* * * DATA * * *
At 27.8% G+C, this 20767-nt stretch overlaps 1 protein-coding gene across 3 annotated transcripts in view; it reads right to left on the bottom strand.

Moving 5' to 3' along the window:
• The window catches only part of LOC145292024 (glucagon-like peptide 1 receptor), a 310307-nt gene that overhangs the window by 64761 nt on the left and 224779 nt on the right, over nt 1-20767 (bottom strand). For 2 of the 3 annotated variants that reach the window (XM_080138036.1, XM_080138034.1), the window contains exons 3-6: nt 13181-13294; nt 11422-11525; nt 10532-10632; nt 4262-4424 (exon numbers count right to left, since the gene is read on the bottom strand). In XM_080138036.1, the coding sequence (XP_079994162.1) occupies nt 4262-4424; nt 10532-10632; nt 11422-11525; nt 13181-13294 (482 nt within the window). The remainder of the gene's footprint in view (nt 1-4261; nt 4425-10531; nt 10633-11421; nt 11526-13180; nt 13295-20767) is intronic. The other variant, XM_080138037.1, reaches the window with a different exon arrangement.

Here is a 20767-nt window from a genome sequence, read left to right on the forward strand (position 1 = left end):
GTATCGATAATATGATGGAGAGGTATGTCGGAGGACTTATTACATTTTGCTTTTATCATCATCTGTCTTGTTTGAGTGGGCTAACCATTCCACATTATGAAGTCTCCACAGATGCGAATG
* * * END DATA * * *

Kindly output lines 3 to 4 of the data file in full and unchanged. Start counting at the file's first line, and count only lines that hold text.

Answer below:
• The window catches only part of LOC145292024 (glucagon-like peptide 1 receptor), a 310307-nt gene that overhangs the window by 64761 nt on the left and 224779 nt on the right, over nt 1-20767 (bottom strand). For 2 of the 3 annotated variants that reach the window (XM_080138036.1, XM_080138034.1), the window contains exons 3-6: nt 13181-13294; nt 11422-11525; nt 10532-10632; nt 4262-4424 (exon numbers count right to left, since the gene is read on the bottom strand). In XM_080138036.1, the coding sequence (XP_079994162.1) occupies nt 4262-4424; nt 10532-10632; nt 11422-11525; nt 13181-13294 (482 nt within the window). The remainder of the gene's footprint in view (nt 1-4261; nt 4425-10531; nt 10633-11421; nt 11526-13180; nt 13295-20767) is intronic. The other variant, XM_080138037.1, reaches the window with a different exon arrangement.

Here is a 20767-nt window from a genome sequence, read left to right on the forward strand (position 1 = left end):